As a young woman interested in policy and government, state Treasurer Allison Ball didn’t think she could win a state office until someone else encouraged her.
For Ball, who spoke to Western Kentucky University students Wednesday during a Women in Politics course, it’s an unfortunate reality for many women interested in politics.
“For women, often they self-disqualify,” she said, encouraging young people, and especially young women, to run for office. “You can really do this. … We just need people with the right convictions.”
Growing up in Prestonsburg, Ball went on to become an attorney practicing bankruptcy law. At 36, she’s the youngest statewide female elected official in the country, according to the Kentucky State Treasury’s website.
As treasurer, Ball said she acts as the state’s chief financial officer, as the state’s point person for the Internal Revenue Service who protects the state from paying hefty fines and a watchdog against improper use of public money.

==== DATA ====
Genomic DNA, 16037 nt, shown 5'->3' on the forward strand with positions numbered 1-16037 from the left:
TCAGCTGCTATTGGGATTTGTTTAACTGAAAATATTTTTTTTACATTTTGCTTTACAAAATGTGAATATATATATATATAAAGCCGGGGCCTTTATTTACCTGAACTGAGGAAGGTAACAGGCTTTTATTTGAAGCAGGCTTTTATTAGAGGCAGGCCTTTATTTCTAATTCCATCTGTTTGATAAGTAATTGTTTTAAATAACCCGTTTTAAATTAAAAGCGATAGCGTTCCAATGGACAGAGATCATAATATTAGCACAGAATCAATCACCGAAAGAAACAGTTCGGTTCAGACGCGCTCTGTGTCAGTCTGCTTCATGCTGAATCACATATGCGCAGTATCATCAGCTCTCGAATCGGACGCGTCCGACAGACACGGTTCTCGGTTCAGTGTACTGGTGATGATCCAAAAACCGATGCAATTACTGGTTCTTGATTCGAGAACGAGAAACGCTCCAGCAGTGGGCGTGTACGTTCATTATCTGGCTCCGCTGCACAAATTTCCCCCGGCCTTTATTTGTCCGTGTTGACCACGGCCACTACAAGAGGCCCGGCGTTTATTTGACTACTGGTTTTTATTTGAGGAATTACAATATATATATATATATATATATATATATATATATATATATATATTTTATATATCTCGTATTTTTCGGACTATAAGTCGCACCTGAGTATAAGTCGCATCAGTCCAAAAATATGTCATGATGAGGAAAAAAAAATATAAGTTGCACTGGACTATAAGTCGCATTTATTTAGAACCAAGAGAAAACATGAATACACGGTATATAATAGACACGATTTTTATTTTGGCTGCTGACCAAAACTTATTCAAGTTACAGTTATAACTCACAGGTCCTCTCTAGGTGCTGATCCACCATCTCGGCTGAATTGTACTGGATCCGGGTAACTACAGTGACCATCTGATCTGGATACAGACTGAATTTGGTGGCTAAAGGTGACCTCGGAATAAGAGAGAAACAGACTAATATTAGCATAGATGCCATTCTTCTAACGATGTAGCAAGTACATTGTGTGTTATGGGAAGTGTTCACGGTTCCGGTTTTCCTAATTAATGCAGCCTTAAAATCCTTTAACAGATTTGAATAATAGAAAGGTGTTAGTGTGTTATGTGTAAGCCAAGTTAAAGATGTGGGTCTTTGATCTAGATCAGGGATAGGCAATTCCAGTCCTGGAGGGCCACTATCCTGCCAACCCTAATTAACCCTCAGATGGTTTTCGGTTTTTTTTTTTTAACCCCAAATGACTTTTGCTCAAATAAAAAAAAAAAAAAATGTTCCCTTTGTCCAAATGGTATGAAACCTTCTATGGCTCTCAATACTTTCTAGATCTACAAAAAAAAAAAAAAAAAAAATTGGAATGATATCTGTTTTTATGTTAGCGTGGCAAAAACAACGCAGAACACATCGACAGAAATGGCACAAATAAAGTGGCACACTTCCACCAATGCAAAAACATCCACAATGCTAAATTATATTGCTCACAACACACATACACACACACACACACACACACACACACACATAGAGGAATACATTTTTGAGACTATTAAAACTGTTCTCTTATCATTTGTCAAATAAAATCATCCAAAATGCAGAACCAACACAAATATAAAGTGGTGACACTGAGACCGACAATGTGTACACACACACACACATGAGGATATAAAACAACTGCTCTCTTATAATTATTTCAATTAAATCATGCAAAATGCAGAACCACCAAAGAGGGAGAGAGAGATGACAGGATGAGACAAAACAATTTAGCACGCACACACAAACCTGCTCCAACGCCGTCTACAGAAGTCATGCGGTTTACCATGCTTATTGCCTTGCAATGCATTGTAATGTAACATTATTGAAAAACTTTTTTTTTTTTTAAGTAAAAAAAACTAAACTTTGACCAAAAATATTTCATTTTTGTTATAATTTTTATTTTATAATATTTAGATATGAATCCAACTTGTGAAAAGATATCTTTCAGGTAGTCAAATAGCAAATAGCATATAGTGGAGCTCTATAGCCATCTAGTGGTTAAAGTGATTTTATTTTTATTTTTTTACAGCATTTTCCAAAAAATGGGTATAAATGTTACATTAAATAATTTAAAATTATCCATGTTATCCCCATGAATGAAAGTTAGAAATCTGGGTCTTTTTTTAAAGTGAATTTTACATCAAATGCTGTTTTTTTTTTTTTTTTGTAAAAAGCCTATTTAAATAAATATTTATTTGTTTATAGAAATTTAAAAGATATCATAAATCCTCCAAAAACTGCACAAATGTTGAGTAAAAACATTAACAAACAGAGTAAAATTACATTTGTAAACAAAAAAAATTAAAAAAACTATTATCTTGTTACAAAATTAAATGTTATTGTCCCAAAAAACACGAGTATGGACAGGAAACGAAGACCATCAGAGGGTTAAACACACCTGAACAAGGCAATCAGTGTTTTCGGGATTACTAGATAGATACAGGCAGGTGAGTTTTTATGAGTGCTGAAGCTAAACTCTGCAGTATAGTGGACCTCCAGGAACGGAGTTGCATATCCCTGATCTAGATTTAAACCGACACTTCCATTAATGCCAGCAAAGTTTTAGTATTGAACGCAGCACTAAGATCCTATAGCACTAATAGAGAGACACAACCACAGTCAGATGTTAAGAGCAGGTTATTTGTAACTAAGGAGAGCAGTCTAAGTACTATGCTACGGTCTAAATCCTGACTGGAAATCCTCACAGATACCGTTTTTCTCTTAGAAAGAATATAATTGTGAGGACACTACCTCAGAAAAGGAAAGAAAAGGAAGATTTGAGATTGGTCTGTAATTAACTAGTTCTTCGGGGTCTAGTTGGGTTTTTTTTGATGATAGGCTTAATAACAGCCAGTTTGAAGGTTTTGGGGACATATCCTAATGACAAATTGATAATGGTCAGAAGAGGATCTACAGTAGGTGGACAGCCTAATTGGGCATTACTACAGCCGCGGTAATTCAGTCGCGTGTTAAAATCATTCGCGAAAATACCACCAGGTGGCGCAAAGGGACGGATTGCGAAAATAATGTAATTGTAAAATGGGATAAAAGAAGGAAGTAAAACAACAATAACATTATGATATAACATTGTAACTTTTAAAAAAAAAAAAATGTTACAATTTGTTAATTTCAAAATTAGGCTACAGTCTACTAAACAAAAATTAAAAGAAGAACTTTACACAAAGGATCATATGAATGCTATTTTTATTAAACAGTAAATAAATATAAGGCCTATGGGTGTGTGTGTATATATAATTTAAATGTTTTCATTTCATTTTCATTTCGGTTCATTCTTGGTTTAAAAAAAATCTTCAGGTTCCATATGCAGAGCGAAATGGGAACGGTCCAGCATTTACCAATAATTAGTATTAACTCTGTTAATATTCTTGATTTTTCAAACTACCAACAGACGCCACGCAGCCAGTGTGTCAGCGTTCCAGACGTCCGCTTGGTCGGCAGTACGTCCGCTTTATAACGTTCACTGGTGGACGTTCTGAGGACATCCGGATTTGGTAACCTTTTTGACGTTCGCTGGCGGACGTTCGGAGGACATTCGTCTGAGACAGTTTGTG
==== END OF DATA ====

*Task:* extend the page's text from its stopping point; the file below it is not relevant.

Ask her about one of the most interesting parts of her job, and she ranks running Kentucky’s Unclaimed Property Division near the top of her list.
“It’s basically a statewide lost and found,” she said, adding the goal is to return lost property to its rightful owners. Whether it’s returning $1.2 million in stocks a woman lost track of or a misplaced will that left a family’s inheritance to an unknown mistress, Ball said there’s always something interesting to find.
“There’s all sorts of amazing things that people have lost,” she said.
Ball said she also tries to enhance people’s lives as well.
“One of the things that was really important to me is that we have more transparency in government,” she said, adding that she’s also working to improve financial literacy education in the state.
For Ball, college is about challenging yourself and testing who you are. She encouraged students to test their beliefs by attending campus events that show both sides or opinions they disagree with.
Responding to a question about the expectations she’s encountered as a woman in government, Ball said there’s still progress to be made for women.
“It’s still tough to be a woman in areas that are mostly male dominated,” she said, adding she’s struggled with getting people to notice her values instead of her clothing. For advice, she encourages women to always focus on their values and qualifications.
“That’s the way you combat that,” she said.
Erin Woggon, a sophomore from Louisville, said she appreciated what Ball had to say, even though she differs from her politically.
“I was very impressed by the bipartisanship that I got from her,” she said, identifying herself as a Democrat. “I really appreciated that.”